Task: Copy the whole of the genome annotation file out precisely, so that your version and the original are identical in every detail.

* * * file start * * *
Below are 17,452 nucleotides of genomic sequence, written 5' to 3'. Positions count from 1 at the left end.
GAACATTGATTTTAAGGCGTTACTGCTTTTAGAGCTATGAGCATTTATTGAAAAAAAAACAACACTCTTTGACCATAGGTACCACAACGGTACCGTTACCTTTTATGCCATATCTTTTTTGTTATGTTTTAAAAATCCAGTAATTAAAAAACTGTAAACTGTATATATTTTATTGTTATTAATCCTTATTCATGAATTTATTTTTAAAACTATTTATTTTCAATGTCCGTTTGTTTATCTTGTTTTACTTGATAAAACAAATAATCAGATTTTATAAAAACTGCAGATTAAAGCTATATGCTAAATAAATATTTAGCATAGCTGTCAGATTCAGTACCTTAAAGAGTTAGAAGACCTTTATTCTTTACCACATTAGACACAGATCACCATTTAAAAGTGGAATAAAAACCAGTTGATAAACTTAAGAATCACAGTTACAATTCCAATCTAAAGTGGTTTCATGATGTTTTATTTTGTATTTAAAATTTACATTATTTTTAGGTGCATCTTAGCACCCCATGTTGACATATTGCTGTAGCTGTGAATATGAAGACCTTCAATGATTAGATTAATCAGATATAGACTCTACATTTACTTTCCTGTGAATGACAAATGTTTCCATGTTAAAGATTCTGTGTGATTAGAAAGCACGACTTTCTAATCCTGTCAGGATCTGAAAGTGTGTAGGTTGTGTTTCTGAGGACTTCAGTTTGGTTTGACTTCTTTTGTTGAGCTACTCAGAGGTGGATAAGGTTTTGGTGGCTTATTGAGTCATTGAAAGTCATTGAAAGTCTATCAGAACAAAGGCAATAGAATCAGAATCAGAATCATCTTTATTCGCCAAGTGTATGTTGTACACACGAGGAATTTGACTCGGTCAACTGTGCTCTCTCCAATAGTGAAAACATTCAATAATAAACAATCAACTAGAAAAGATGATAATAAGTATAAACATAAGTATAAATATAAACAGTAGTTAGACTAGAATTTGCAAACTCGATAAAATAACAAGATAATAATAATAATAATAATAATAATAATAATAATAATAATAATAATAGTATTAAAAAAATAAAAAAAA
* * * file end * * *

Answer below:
Below are 17,452 nucleotides of genomic sequence, written 5' to 3'. Positions count from 1 at the left end.
GAACATTGATTTTAAGGCGTTACTGCTTTTAGAGCTATGAGCATTTATTGAAAAAAAAACAACACTCTTTGACCATAGGTACCACAACGGTACCGTTACCTTTTATGCCATATCTTTTTTGTTATGTTTTAAAAATCCAGTAATTAAAAAACTGTAAACTGTATATATTTTATTGTTATTAATCCTTATTCATGAATTTATTTTTAAAACTATTTATTTTCAATGTCCGTTTGTTTATCTTGTTTTACTTGATAAAACAAATAATCAGATTTTATAAAAACTGCAGATTAAAGCTATATGCTAAATAAATATTTAGCATAGCTGTCAGATTCAGTACCTTAAAGAGTTAGAAGACCTTTATTCTTTACCACATTAGACACAGATCACCATTTAAAAGTGGAATAAAAACCAGTTGATAAACTTAAGAATCACAGTTACAATTCCAATCTAAAGTGGTTTCATGATGTTTTATTTTGTATTTAAAATTTACATTATTTTTAGGTGCATCTTAGCACCCCATGTTGACATATTGCTGTAGCTGTGAATATGAAGACCTTCAATGATTAGATTAATCAGATATAGACTCTACATTTACTTTCCTGTGAATGACAAATGTTTCCATGTTAAAGATTCTGTGTGATTAGAAAGCACGACTTTCTAATCCTGTCAGGATCTGAAAGTGTGTAGGTTGTGTTTCTGAGGACTTCAGTTTGGTTTGACTTCTTTTGTTGAGCTACTCAGAGGTGGATAAGGTTTTGGTGGCTTATTGAGTCATTGAAAGTCATTGAAAGTCTATCAGAACAAAGGCAATAGAATCAGAATCAGAATCATCTTTATTCGCCAAGTGTATGTTGTACACACGAGGAATTTGACTCGGTCAACTGTGCTCTCTCCAATAGTGAAAACATTCAATAATAAACAATCAACTAGAAAAGATGATAATAAGTATAAACATAAGTATAAATATAAACAGTAGTTAGACTAGAATTTGCAAACTCGATAAAATAACAAGATAATAATAATAATAATAATAATAATAATAATAATAATAATAATAATAGTATTAAAAAAATAAAAAAAA